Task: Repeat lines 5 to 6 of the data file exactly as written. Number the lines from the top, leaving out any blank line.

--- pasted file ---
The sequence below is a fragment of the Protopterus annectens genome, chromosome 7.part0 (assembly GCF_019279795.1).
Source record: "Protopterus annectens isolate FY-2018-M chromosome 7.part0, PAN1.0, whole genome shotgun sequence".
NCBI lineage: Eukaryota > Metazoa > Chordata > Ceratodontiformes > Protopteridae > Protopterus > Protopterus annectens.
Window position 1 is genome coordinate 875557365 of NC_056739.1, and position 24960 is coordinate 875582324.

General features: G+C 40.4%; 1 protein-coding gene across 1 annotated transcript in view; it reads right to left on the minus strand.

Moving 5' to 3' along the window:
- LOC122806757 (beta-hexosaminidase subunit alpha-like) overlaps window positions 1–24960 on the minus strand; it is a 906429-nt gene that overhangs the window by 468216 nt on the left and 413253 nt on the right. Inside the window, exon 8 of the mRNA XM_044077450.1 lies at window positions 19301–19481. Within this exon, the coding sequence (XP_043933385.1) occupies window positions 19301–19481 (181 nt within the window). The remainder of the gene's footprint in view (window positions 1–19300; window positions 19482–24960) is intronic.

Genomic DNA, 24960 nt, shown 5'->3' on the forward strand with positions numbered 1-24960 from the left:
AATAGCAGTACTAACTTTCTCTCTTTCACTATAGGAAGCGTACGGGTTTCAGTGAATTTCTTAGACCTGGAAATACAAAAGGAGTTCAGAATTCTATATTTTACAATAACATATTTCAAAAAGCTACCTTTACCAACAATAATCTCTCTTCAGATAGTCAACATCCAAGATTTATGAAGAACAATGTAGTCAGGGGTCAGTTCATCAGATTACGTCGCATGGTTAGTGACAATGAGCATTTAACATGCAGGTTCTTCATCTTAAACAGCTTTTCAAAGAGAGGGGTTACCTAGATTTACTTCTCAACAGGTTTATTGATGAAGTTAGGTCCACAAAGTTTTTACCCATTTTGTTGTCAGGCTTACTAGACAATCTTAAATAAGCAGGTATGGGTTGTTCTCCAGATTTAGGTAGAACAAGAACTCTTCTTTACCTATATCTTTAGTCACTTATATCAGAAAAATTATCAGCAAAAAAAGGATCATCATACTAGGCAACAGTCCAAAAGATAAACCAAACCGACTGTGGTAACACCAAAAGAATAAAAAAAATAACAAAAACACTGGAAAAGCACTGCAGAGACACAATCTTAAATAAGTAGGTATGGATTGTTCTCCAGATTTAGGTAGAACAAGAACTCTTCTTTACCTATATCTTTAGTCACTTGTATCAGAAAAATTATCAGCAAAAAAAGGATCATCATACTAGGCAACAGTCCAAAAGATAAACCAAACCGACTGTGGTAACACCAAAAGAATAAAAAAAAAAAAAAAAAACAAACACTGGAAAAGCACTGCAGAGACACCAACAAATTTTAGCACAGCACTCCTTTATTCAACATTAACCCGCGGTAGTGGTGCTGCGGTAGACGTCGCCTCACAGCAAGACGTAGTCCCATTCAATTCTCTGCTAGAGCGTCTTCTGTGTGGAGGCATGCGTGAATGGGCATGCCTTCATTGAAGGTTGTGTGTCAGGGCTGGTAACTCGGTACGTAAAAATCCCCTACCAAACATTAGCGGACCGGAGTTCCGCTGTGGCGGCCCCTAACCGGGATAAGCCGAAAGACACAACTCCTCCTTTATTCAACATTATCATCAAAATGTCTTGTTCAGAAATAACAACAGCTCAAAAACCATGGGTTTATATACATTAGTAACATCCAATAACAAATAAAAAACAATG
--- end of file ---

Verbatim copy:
General features: G+C 40.4%; 1 protein-coding gene across 1 annotated transcript in view; it reads right to left on the minus strand.

Moving 5' to 3' along the window: